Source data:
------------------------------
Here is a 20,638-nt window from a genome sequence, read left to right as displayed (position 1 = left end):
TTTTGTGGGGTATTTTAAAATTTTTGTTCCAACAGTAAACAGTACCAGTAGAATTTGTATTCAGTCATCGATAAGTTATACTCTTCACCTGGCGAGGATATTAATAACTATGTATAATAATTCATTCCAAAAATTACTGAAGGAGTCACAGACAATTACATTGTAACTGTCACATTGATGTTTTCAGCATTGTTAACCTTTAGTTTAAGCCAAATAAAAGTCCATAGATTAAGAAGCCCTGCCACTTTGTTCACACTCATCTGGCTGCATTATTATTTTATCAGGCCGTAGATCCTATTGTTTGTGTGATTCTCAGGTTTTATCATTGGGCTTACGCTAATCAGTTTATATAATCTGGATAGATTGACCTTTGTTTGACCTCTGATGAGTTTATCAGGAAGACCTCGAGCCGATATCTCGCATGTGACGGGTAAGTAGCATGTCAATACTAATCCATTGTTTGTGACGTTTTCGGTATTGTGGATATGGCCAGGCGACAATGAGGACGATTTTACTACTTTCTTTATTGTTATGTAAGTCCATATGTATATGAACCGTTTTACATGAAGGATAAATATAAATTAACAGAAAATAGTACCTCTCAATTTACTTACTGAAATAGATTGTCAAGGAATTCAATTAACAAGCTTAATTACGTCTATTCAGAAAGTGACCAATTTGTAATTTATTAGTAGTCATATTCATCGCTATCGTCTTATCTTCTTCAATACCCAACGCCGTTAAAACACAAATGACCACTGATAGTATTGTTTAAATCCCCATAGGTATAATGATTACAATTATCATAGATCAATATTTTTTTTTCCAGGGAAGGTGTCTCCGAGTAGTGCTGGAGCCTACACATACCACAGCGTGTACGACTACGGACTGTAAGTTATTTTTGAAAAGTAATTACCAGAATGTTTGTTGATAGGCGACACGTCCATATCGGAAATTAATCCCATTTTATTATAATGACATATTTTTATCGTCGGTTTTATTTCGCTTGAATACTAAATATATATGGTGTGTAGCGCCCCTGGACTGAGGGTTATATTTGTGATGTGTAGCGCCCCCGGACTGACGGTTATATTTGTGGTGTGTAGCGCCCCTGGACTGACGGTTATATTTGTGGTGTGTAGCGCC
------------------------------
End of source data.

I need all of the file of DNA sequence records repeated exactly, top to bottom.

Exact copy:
Here is a 20,638-nt window from a genome sequence, read left to right as displayed (position 1 = left end):
TTTTGTGGGGTATTTTAAAATTTTTGTTCCAACAGTAAACAGTACCAGTAGAATTTGTATTCAGTCATCGATAAGTTATACTCTTCACCTGGCGAGGATATTAATAACTATGTATAATAATTCATTCCAAAAATTACTGAAGGAGTCACAGACAATTACATTGTAACTGTCACATTGATGTTTTCAGCATTGTTAACCTTTAGTTTAAGCCAAATAAAAGTCCATAGATTAAGAAGCCCTGCCACTTTGTTCACACTCATCTGGCTGCATTATTATTTTATCAGGCCGTAGATCCTATTGTTTGTGTGATTCTCAGGTTTTATCATTGGGCTTACGCTAATCAGTTTATATAATCTGGATAGATTGACCTTTGTTTGACCTCTGATGAGTTTATCAGGAAGACCTCGAGCCGATATCTCGCATGTGACGGGTAAGTAGCATGTCAATACTAATCCATTGTTTGTGACGTTTTCGGTATTGTGGATATGGCCAGGCGACAATGAGGACGATTTTACTACTTTCTTTATTGTTATGTAAGTCCATATGTATATGAACCGTTTTACATGAAGGATAAATATAAATTAACAGAAAATAGTACCTCTCAATTTACTTACTGAAATAGATTGTCAAGGAATTCAATTAACAAGCTTAATTACGTCTATTCAGAAAGTGACCAATTTGTAATTTATTAGTAGTCATATTCATCGCTATCGTCTTATCTTCTTCAATACCCAACGCCGTTAAAACACAAATGACCACTGATAGTATTGTTTAAATCCCCATAGGTATAATGATTACAATTATCATAGATCAATATTTTTTTTTCCAGGGAAGGTGTCTCCGAGTAGTGCTGGAGCCTACACATACCACAGCGTGTACGACTACGGACTGTAAGTTATTTTTGAAAAGTAATTACCAGAATGTTTGTTGATAGGCGACACGTCCATATCGGAAATTAATCCCATTTTATTATAATGACATATTTTTATCGTCGGTTTTATTTCGCTTGAATACTAAATATATATGGTGTGTAGCGCCCCTGGACTGAGGGTTATATTTGTGATGTGTAGCGCCCCCGGACTGACGGTTATATTTGTGGTGTGTAGCGCCCCTGGACTGACGGTTATATTTGTGGTGTGTAGCGCC